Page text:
From: House Committee on Science, Space, and Technology
Posted: Thursday, June 8, 2006
WASHINGTON - Air Force Undersecretary Ronald Sega, National Oceanic and Atmospheric Administration (NOAA) Administrator Conrad Lautenbacher Jr., and National Aeronautics and Space Administration (NASA) Administrator Michael Griffin are currently testifying before the House Science Committee on the results of the Nunn-McCurdy certification of the vital National Polar-orbiting Operational Environmental Satellite System.
A live webcast of the hearing and the testimony of the witnesses are available on the Science Committee website.
Science Committee Chairman Sherwood Boehlert (R-NY) opened the hearing with the following statement:
I want to welcome everyone to this extraordinarily important hearing at which we will begin to figure out how to move ahead with the NPOESS program.
I underscore "begin to figure out" because we've just this week received the results of the Nunn-McCurdy review, and we necessarily can only begin to raise questions about the revised NPOESS proposal today. But I thought it was vital that this Committee immediately begin asking questions and laying out concerns, given the troubled history of the program.
So far there's only one thing we know with certainty, and that's that the success of NPOESS is critically important for both military and civilian weather forecasting, which is to say for both national security and for public health and safety. We have to make this work. NPOESS stands for National Polar-orbiting Operational Environmental Satellite System, and at some point that word "Operational" has to mean more than adding a vowel to the acronym.
So what do we need to know for this program to move ahead? I'd start by saying that the Nunn-McCurdy review was a serious, tri-agency undertaking that has put forward a plausible plan. But we need more information to move from "plausible" to "credible" to "persuasive." And the burden of proof is on the agencies. We need to be convinced that these cost and schedule estimates are more reliable than all of those we have received in the past, and that they include adequate reserves and schedule margins.
We also need to be convinced that the proposed configuration of satellites is the best way to meet U.S. weather and climate needs - that now that we're finally cost conscious, we're not recklessly throwing sensors, especially climate sensors, overboard to save relatively small amounts of money. And we need to be sure that this configuration represents the best arrangement for the public, not the least common denominator of bureaucratic infighting.
Let me very clear that this Committee is not going to be able to be convinced of anything unless we have the documents we need and the discussions we need to evaluate for ourselves the way costs and schedules were estimated and decisions were made. So far, the Department of Defense, which controls the Nunn-McCurdy documents, has not exactly been a model of cooperation.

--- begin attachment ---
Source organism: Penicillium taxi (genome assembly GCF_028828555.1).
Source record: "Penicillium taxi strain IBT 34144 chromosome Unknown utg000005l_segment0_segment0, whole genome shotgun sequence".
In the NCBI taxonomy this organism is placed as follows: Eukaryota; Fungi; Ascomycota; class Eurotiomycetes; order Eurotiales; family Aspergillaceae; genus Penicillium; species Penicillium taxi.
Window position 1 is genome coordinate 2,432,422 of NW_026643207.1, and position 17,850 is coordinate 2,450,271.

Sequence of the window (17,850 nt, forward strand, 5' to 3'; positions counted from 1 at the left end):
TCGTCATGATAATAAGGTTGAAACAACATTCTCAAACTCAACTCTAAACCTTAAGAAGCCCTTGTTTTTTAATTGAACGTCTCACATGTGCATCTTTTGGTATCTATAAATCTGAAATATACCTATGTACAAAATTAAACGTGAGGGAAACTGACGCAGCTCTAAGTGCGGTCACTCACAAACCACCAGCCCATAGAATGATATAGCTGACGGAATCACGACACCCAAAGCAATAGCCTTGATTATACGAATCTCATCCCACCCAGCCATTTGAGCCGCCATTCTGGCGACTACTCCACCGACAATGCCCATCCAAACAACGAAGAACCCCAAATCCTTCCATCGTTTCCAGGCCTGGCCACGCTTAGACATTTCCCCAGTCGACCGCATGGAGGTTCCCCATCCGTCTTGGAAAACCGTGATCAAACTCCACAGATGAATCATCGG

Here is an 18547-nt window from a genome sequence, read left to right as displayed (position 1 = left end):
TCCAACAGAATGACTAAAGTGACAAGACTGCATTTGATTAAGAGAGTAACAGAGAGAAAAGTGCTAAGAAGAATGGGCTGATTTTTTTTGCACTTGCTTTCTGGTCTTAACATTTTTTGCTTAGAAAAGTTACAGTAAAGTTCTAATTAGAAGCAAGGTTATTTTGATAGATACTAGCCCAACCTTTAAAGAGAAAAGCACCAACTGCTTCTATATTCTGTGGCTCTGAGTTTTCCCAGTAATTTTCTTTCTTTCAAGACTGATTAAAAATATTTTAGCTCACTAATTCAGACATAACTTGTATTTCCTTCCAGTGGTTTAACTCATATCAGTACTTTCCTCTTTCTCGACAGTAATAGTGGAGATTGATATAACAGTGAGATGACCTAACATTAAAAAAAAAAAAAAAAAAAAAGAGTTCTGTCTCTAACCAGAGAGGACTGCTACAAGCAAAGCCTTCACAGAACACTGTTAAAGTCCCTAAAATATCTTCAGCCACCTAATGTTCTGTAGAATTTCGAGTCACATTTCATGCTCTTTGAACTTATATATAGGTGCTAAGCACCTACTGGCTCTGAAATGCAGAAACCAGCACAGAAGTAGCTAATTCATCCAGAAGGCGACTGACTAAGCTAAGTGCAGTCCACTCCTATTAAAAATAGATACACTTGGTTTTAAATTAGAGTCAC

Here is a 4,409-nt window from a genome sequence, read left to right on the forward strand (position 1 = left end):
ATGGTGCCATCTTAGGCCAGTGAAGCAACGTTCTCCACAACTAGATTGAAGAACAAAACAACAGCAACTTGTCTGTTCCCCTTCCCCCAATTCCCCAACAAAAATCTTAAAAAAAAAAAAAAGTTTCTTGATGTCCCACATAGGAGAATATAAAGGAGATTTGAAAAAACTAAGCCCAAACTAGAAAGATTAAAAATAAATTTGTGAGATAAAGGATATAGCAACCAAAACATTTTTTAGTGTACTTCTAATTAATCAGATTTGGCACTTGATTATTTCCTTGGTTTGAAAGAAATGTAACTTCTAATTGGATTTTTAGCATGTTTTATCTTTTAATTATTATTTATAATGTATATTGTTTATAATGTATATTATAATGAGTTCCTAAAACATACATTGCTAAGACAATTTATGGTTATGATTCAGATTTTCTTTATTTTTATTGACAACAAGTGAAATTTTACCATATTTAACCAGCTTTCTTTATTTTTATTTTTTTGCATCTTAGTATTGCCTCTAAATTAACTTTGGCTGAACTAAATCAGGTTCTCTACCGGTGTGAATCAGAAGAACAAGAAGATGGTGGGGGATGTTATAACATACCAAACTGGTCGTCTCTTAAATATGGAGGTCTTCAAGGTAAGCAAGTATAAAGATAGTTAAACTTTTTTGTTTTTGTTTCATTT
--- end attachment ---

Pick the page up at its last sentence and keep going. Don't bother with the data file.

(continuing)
We requested some pretty basic documents on Tuesday afternoon, and we finally received some of them a little while before the hearing, and then only because Commerce Department and NOAA officials kept hammering away on our behalf, which I appreciate.
I don't know how we're supposed to do our jobs on behalf of the public if we can't see how decisions were made. We need to be able to judge the validity of the $11.5 billion price tag for this program and understand what it would cost to do more or less than has been proposed. For an agency whose previous cost estimates have been off by more than 66 percent to tell us "trust us" is preposterous, and we will not stand for it. We will make sure we get what we need to oversee this program. In the meantime, work on NPOESS instruments and the preliminary satellite, NPP, is continuing, and apparently has been going relatively smoothly.
Management changes are beginning to be instituted, as we called for at our last hearing, echoing the Inspector General. And the contract with the prime contractor, Northrop Grumman, will be renegotiated to, among other things, put in place a more defensible award regime. And the contractor, for the first time, received no award fees for the most recent period. A new program office has been established and seems to be well staffed.
So I am hopeful that NPOESS will be able to move ahead more steadily from here on out. But for that to happen, Congress and the Administration will need to work together to keep each other informed about this program. That has to start with determining if this scaled back, but more expensive version of NPOESS is the way to move forward - it very well may be, but we can't take that on faith. So I'll end where I began. We have to make this work. Too much has been expended to start over from scratch. We have to all work together to ensure that the public has the weather information it has come to expect and depend on, at key times for their very lives.
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